In previous articles we have discussed how to import an entire table from SQL Server to Excel and we have used the MSQuery tool to filter and load only the relevant records from an SQL server table before retrieving them to Excel.
Today we are going to unleash the real power of MSQuery. We are going to use MSQuery to join data from separate database tables into one excel sheet – thus enabling you to create any report you want from your SQL Server data.
But first why do we need to join data from different tables at all?
Why You Need to Join SQL Tables
SQL queries that join tables are super important. This is because more often than not the data you need for your report will not be found in one single table.
For instance, if we wanted to make an Excel report listing the doctor visits each clinic patient had in the last year, we would need to retrieve data from both the [patients] table and the [encounters] table.
You might ask “But why is the data split between the two tables in the first place? Why did the application designers put the visits data in a different table? Why not put it all in the [patients] table?”
Well… This is because databases are not designed for ease of reporting. They are designed for flexibility, maintenance and for making sure that the data is correct, well organized and consistent.
Consider what would happen if we were to add the fields that describe a visit to the [patients] table (fields like date of visit, attending doctor, cause of visit) then we would be able to document only one visit for each patient.
I know, I know… we could add multiple visit date fields and multiple visit compliant fields and so on and this way we could document many visit.
But how many visit-date fields would you add 10,20 a hundred?
What happens if one patient makes more than the number of visit fields we initially put in the table. In this case we would have to change the database structure to support more visits for each customer. We would also have to change the software so that it ‘knows’ there are more fields in the [patients] table.
This makes the database very inflexible and makes the entire application much harder to maintain and support.
That is why when designing a database, database designers go through a process of ‘normalization‘ which makes sure that the database is as flexible as possible and that data-integrity is maintained throughout the database (Only one version of a specific data item is maintained at all times).
But you don’t have to understand database design or normalization at all. All you have to do is understand one simple key principle…
The Key to Combining Data from Multiple Tables
The key is to understand that every record of data in a database table is uniquely identified. Each row can be referenced by a unique number. This unique number identifies the record the same way a fingerprint uniquely identifies every human being.
This unique identifier is called a primary key.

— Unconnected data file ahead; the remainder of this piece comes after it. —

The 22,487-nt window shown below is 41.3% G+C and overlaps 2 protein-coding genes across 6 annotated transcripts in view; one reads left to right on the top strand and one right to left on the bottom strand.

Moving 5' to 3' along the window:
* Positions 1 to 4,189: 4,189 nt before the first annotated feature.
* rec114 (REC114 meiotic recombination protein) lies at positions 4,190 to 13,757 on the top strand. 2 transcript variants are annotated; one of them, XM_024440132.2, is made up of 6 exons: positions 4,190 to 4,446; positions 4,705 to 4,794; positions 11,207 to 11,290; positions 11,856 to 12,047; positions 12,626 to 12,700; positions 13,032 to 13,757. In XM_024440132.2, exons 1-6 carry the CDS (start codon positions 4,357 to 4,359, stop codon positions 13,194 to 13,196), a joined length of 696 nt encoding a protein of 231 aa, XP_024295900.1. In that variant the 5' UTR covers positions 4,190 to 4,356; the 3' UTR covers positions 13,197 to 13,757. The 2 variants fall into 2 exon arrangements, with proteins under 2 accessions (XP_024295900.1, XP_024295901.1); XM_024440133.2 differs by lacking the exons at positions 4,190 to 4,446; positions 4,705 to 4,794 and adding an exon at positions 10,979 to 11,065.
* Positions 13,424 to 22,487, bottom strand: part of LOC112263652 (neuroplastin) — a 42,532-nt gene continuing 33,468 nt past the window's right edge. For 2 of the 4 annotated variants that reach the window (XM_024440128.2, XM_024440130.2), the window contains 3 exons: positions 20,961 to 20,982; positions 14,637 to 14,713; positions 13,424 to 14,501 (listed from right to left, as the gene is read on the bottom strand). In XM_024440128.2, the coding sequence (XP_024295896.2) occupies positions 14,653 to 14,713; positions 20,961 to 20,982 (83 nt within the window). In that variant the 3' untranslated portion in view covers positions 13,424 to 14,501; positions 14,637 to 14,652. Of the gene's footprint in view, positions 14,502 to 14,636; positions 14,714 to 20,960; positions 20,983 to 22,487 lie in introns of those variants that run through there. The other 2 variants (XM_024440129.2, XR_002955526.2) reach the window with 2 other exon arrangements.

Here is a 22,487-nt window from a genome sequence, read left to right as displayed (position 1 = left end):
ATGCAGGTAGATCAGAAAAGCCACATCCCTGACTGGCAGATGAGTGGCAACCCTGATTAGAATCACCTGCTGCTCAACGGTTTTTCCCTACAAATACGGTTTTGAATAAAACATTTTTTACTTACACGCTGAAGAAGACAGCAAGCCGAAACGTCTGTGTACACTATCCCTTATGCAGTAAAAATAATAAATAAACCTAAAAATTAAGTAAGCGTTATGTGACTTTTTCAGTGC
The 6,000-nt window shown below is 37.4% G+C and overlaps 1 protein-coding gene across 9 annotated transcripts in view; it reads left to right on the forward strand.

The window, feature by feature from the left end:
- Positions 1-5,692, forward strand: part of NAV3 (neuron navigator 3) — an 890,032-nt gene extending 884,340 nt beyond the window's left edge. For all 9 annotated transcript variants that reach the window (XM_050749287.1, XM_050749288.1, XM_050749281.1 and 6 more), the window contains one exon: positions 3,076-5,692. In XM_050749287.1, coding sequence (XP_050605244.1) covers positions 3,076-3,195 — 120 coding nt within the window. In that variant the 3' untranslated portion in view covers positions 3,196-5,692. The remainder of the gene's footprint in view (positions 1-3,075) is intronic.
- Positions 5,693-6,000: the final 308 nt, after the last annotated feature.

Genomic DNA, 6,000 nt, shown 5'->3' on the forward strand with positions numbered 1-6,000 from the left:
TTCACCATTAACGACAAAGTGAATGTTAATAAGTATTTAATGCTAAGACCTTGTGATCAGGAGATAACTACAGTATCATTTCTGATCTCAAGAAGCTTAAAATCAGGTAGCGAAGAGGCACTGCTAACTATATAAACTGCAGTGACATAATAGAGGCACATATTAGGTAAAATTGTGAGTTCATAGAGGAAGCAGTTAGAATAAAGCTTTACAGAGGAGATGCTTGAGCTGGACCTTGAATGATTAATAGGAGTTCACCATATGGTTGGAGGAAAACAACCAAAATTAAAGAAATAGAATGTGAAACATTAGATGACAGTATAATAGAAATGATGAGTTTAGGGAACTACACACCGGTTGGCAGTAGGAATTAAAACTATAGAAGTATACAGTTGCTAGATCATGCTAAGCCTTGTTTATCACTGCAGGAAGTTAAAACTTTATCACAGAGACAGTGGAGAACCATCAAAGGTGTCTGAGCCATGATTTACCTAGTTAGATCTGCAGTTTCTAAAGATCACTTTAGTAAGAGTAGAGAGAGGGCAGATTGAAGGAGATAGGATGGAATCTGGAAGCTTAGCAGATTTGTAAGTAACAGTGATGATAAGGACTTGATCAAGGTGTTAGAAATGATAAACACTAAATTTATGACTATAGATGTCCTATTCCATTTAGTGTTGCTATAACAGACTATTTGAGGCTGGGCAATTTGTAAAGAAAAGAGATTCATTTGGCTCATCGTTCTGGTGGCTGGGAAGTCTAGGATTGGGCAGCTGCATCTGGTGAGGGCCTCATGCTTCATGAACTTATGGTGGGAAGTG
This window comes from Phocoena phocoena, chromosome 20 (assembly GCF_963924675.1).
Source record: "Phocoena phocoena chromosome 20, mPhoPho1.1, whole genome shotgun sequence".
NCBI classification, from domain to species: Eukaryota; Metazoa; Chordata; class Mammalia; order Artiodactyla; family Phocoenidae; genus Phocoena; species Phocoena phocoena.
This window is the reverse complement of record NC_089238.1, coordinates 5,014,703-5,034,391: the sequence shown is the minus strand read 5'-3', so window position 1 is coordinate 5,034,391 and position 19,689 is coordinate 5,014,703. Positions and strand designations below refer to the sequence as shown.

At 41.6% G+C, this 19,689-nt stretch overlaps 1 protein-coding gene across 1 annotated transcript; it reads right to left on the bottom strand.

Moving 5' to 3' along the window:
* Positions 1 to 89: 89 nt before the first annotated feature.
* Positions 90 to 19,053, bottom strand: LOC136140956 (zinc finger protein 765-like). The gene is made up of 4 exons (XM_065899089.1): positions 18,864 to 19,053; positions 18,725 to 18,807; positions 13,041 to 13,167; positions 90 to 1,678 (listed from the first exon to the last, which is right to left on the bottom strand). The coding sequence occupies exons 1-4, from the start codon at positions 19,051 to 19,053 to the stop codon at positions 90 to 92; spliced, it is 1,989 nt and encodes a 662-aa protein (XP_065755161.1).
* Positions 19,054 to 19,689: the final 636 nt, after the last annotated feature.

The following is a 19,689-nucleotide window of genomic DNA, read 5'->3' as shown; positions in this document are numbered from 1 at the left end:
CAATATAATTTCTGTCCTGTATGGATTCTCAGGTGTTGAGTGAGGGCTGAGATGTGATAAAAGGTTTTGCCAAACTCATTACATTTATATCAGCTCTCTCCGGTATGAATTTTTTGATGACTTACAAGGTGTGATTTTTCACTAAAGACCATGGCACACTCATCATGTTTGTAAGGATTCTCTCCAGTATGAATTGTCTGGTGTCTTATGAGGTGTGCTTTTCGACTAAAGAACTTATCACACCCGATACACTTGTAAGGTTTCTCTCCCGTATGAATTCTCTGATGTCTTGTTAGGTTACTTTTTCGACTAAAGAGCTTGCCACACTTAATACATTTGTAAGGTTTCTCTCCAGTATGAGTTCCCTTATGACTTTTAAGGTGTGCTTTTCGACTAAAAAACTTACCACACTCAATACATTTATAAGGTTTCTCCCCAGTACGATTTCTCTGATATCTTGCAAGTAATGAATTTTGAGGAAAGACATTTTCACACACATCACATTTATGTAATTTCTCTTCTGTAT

For instance, the primary key in the [patients] table is [patient_id]
Each table in the database has its own primary key.
Using Database Keys to Join Tables
The second key principle you have to understand is that a primary key in one table can be an attribute in another table.
For instance, in the [encounters] table, [patient_id] is used as an attribute and not as a primary key.
So in order to get a list of all the visits (encounters) that a patient had we need to query both the [encounters] table and the [patients table].
Fortunately for us, MSQuery knows how to combine tables automatically, all we need to do is select both of the tables inside of MSQuery and the tool will connect the tables on its own.
How to Use MSQuery to Create Joined Table Reports
First we start by creating a new MSQuery report:
Now, if we add fields from the encounters table, these fields would be correctly joined to the right record in the patients’ data.
It is also important to know that once we add two or more tables that are joined by a common key, MsQuery will show only records from that have entries in both tables.
For example, when we first started the query and added only the [patients] table, MSquery showed us the entire patient list…
And finally, we do what we set out to do in the beginning and add fields from the encounters table to the query. We do so by double clicking the field names in the encounter table or by dragging them into the query list area.
To do that we need to click on the ‘Show filters button’ in the MSQuery toolbar:
Once you master loading data from multiple database tables the full world of SQL queries and reporting is at your fingertips. Hopefully this brief article will give you an idea of the untapped potential waiting for you to discover, and help you bring this powerful feature to your spreadsheets.
And, as usual, don’t forget to check out our PDF to Excel Converter. It can help you free up a lot of time. Time you can use to get a lot more done at work or in your personal life…